Some of our favorite animals used to be bigger. The giant beaver of the Pleistocene was the size of a black bear, and the Titanoboa was a snake longer than a school bus and as big around as a tractor tire. There were hippo-sized wombats, humongous sea scorpions, and birds of prey the size of small jets.
A colossal species of turtle has just been discovered in Spain. The creature could grow to be twice the size of a leatherback sea turtle, the largest living turtle species, and it’s one of the largest sea turtles ever found, researchers say.
Like many great paleontological discoveries, including one of the world’s largest dinosaur cemeteries, the creature’s remains were found by accident. A hiker found bone fragments of the now-extinct animal a few years ago in the mountains of northern Spain, according to a statement from the Natural History Museum in London.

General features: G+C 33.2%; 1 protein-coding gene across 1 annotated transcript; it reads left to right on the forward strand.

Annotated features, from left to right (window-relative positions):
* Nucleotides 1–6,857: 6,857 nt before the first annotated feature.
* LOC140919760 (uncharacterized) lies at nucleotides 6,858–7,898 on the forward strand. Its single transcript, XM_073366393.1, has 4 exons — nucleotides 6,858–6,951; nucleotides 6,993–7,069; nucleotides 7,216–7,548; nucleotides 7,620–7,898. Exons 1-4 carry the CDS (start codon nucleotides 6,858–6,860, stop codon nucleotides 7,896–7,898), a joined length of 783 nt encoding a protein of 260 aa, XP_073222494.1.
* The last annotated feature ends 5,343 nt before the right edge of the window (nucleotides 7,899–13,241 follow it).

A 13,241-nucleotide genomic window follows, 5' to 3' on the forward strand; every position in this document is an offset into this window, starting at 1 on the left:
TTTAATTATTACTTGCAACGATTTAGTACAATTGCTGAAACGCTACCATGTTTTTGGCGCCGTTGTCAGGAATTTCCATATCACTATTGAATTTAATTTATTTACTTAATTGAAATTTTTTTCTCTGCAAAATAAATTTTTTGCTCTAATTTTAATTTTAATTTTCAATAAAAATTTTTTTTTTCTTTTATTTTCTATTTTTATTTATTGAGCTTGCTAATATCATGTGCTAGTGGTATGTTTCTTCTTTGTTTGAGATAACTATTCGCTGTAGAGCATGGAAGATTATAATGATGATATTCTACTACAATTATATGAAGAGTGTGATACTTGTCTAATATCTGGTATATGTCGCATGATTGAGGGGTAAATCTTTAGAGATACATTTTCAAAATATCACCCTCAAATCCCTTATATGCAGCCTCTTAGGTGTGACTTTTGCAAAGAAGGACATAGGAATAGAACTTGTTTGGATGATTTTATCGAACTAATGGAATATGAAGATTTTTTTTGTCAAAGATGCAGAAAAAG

But in 2021, the remains were reexamined, and a team began excavating the site, prompting researchers to unearth the pelvis and carapace, or shell, of a massive, previously unknown turtle, according to the publication.
The animal was named Leviathanochelys enigmatic, alluding to a leviathan, a biblical aquatic animal, the publication says. The name was appropriate as the sea-dwelling animal had “colossal body proportions” and could grow up to 12 feet in length, or about the length of a Volkswagen Beetle or two king-size beds, according to the press release. It probably hunted clams and jellyfish.
This big turtle appeared 5 million years after the dinosaurs vanished; at this time, gigantism was relatively common. A combination of factors including abundant food, fewer predators, vast habitat, and climate change, would have worked together to allow turtles and other animals to grow to such sizes.